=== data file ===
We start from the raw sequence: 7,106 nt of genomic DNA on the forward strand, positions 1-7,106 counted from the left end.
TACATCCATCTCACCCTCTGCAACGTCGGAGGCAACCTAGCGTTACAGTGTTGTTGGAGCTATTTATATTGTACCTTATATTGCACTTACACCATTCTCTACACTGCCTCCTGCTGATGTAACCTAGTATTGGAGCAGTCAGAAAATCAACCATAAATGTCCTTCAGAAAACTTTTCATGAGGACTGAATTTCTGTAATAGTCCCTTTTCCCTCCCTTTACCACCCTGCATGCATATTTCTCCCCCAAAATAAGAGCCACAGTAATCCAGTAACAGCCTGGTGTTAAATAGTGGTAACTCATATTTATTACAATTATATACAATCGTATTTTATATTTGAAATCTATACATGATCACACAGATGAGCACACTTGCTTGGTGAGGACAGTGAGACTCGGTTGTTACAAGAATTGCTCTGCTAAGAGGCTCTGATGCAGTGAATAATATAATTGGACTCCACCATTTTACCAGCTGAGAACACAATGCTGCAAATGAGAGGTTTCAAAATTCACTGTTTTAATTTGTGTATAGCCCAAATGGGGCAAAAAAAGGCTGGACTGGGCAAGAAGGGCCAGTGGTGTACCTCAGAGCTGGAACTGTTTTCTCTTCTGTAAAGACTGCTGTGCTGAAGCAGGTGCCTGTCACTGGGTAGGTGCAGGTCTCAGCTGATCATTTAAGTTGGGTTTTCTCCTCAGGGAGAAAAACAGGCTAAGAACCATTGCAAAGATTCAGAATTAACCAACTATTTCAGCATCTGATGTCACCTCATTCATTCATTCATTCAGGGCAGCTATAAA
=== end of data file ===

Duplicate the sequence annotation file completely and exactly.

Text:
We start from the raw sequence: 7,106 nt of genomic DNA on the forward strand, positions 1-7,106 counted from the left end.
TACATCCATCTCACCCTCTGCAACGTCGGAGGCAACCTAGCGTTACAGTGTTGTTGGAGCTATTTATATTGTACCTTATATTGCACTTACACCATTCTCTACACTGCCTCCTGCTGATGTAACCTAGTATTGGAGCAGTCAGAAAATCAACCATAAATGTCCTTCAGAAAACTTTTCATGAGGACTGAATTTCTGTAATAGTCCCTTTTCCCTCCCTTTACCACCCTGCATGCATATTTCTCCCCCAAAATAAGAGCCACAGTAATCCAGTAACAGCCTGGTGTTAAATAGTGGTAACTCATATTTATTACAATTATATACAATCGTATTTTATATTTGAAATCTATACATGATCACACAGATGAGCACACTTGCTTGGTGAGGACAGTGAGACTCGGTTGTTACAAGAATTGCTCTGCTAAGAGGCTCTGATGCAGTGAATAATATAATTGGACTCCACCATTTTACCAGCTGAGAACACAATGCTGCAAATGAGAGGTTTCAAAATTCACTGTTTTAATTTGTGTATAGCCCAAATGGGGCAAAAAAAGGCTGGACTGGGCAAGAAGGGCCAGTGGTGTACCTCAGAGCTGGAACTGTTTTCTCTTCTGTAAAGACTGCTGTGCTGAAGCAGGTGCCTGTCACTGGGTAGGTGCAGGTCTCAGCTGATCATTTAAGTTGGGTTTTCTCCTCAGGGAGAAAAACAGGCTAAGAACCATTGCAAAGATTCAGAATTAACCAACTATTTCAGCATCTGATGTCACCTCATTCATTCATTCATTCAGGGCAGCTATAAA